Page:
Laos Greenwashes Dirty Dams

Tania Lee and Katy Yan
Monday, June 10, 2013

From World Rivers Review June 2013

According to mainstream international financial institutions, foreign aid agencies, and national government planners in Laos, the way to lift up underdeveloped villages and to meet regional energy needs in an environmentally sustainable way is to dam its rivers and export the hydroelectric power to its neighbors.

This short-sighted economic program, which is meant to attract foreign investors and bring a steady flow of revenues, overlooks the very real long-term impacts of large dams, including: inundation of productive lands, decimation of downstream fisheries, and livelihood losses for thousands of people living in the surrounding areas. The opening up of new access routes for dams causes ancillary impacts as well, such as logging, depletion of diverse wildlife species, and unchecked development of land for plantations. Calling Laos’ dams a clean source of energy also ignores research demonstrating the significant contributions of greenhouse gas (GHG) emissions from dam reservoirs.

Nam Theun 2: World Bank 'Model of Success'

Nam Theun 2 Dam, located on the Theun River (a Mekong tributary) in the Nakai Plateau in central Laos, exemplifies Laos’ hydropower development program. The US$1.3 billion Nam Theun 2, completed in 2009 with financial support from the World Bank and Asian Development Bank, had a primary objective of exporting electricity to Thailand. Water is directed to a powerhouse before being diverted to the Xe Bang Fai River. Approximately 6,300 people were displaced to make way for the 450 square kilometer reservoir. More than 120,000 downstream villagers have been harmed by increased water flows in the Xe Bang Fai and significant losses of fish populations. Yet, Nam Theun 2 continues to be staunchly defended as a success by those who helped build it .

A more troublesome picture is being painted by a diverse group of actors, including community-based researchers, academics, NGOs and former Nam Theun 2 consultants. These groups have been talking directly to affected villagers, documenting changes on the rivers themselves, monitoring the density of the surrounding forest cover, and observing border crossings at the nearby checkpoints to Vietnam.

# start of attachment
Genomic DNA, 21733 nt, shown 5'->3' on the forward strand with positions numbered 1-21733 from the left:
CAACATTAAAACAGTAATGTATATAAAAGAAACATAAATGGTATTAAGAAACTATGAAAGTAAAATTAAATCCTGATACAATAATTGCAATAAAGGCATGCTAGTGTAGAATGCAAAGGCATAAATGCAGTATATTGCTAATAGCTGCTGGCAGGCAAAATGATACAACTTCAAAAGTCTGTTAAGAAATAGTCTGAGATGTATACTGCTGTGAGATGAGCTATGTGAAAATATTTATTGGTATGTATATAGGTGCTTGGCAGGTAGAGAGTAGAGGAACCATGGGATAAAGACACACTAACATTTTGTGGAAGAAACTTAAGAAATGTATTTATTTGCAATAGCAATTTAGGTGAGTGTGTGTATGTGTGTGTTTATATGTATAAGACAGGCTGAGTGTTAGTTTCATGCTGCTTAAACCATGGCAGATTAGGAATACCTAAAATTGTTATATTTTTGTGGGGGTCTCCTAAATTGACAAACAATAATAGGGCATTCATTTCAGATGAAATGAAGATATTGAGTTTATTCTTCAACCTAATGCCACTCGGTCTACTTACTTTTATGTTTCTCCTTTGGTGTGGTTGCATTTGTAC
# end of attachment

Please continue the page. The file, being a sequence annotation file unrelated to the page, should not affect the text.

Displaced villagers on the Nakai Plateau have newly built homes, but many say they are without sustainable livelihoods, due to the poor quality of land available for farming. Villagers commonly say there are few opportunities for local job generation. Many families are considering buying land in other parts of the country or working as laborers on plantations or in nearby urban centers. Meanwhile, the Nam Theun 2 Panel of Experts (PoE) reported in February that the community forestry program, promoted as a flagship project to help generate jobs and earnings for dam-affected people, is in a “crisis situation” because the timber resources upon which the program depends are forecast to be close to exhaustion by 2015. The PoE also raised concerns about rampant poaching of timber and wildlife, which has been facilitated by the new access routes for the dam, stating that “there is real danger that much of the NPA [Nakai Nam-Theun National Protection Area] will become an 'empty forest' without wildlife under the trees that remain.”

Downstream, many villagers have told International Rivers that they have gone into debt trying to engage in small income-generating projects promoted by the World Bank and Asian Development Bank to replace the loss of earnings from the bountiful fish catches upon which they once relied.

Nam Theun 2 is only one sobering example of the dam building trend being replicated across the country. More than 100 new dams are planned on the tributaries of the Mekong River in Laos. A cascade of seven dams is already under construction on the Nam Ou, a major tributary river of the Mekong in northern Laos renowned for its significant biodiversity. There are also close to 20 dams planned in the Sekong River Basin in southern Laos. According to recent research by the UK-based Environmental Investigation Agency, “Virtually all logging now being carried out in Laos is linked to a host of infrastructure and plantation projects. Control of the timber from these operations is virtually non-existent.” Such alarming patterns of deforestation and clearing of land for plantations in areas designated for dam building has also been noted by a wide range of academic scholars and other international NGOs. This situation was also evident in February 2013, when International Rivers was conducting informal interviews with villagers to be displaced by dams in southern Laos, who pointed out vast swaths of cleared land and told us that they are being resettled into workers' compounds and will be hired on new rubber tree plantations.